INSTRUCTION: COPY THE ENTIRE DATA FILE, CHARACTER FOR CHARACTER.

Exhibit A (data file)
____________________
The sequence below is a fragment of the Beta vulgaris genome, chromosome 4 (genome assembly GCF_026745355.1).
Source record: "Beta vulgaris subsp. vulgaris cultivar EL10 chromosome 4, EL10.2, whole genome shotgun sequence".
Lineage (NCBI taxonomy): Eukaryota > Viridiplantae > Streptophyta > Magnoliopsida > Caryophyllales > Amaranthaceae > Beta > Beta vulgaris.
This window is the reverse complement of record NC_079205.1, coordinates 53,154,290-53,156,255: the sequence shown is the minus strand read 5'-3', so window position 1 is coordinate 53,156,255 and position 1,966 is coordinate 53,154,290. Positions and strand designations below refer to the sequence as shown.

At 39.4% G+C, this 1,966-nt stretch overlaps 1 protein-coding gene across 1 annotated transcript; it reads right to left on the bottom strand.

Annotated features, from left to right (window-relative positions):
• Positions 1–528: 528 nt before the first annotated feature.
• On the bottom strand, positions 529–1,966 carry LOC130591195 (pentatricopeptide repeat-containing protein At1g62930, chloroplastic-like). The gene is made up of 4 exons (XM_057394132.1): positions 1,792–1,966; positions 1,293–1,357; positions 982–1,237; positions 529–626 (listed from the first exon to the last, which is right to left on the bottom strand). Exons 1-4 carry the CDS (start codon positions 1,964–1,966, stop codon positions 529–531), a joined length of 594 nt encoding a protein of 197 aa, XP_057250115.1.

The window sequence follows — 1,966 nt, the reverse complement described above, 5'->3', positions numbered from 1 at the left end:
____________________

The sequence below is a fragment of the Beta vulgaris genome, chromosome 4 (genome assembly GCF_026745355.1).
Source record: "Beta vulgaris subsp. vulgaris cultivar EL10 chromosome 4, EL10.2, whole genome shotgun sequence".
Lineage (NCBI taxonomy): Eukaryota > Viridiplantae > Streptophyta > Magnoliopsida > Caryophyllales > Amaranthaceae > Beta > Beta vulgaris.
This window is the reverse complement of record NC_079205.1, coordinates 53,154,290-53,156,255: the sequence shown is the minus strand read 5'-3', so window position 1 is coordinate 53,156,255 and position 1,966 is coordinate 53,154,290. Positions and strand designations below refer to the sequence as shown.

At 39.4% G+C, this 1,966-nt stretch overlaps 1 protein-coding gene across 1 annotated transcript; it reads right to left on the bottom strand.

Annotated features, from left to right (window-relative positions):
• Positions 1–528: 528 nt before the first annotated feature.
• On the bottom strand, positions 529–1,966 carry LOC130591195 (pentatricopeptide repeat-containing protein At1g62930, chloroplastic-like). The gene is made up of 4 exons (XM_057394132.1): positions 1,792–1,966; positions 1,293–1,357; positions 982–1,237; positions 529–626 (listed from the first exon to the last, which is right to left on the bottom strand). Exons 1-4 carry the CDS (start codon positions 1,964–1,966, stop codon positions 529–531), a joined length of 594 nt encoding a protein of 197 aa, XP_057250115.1.

The window sequence follows — 1,966 nt, the reverse complement described above, 5'->3', positions numbered from 1 at the left end: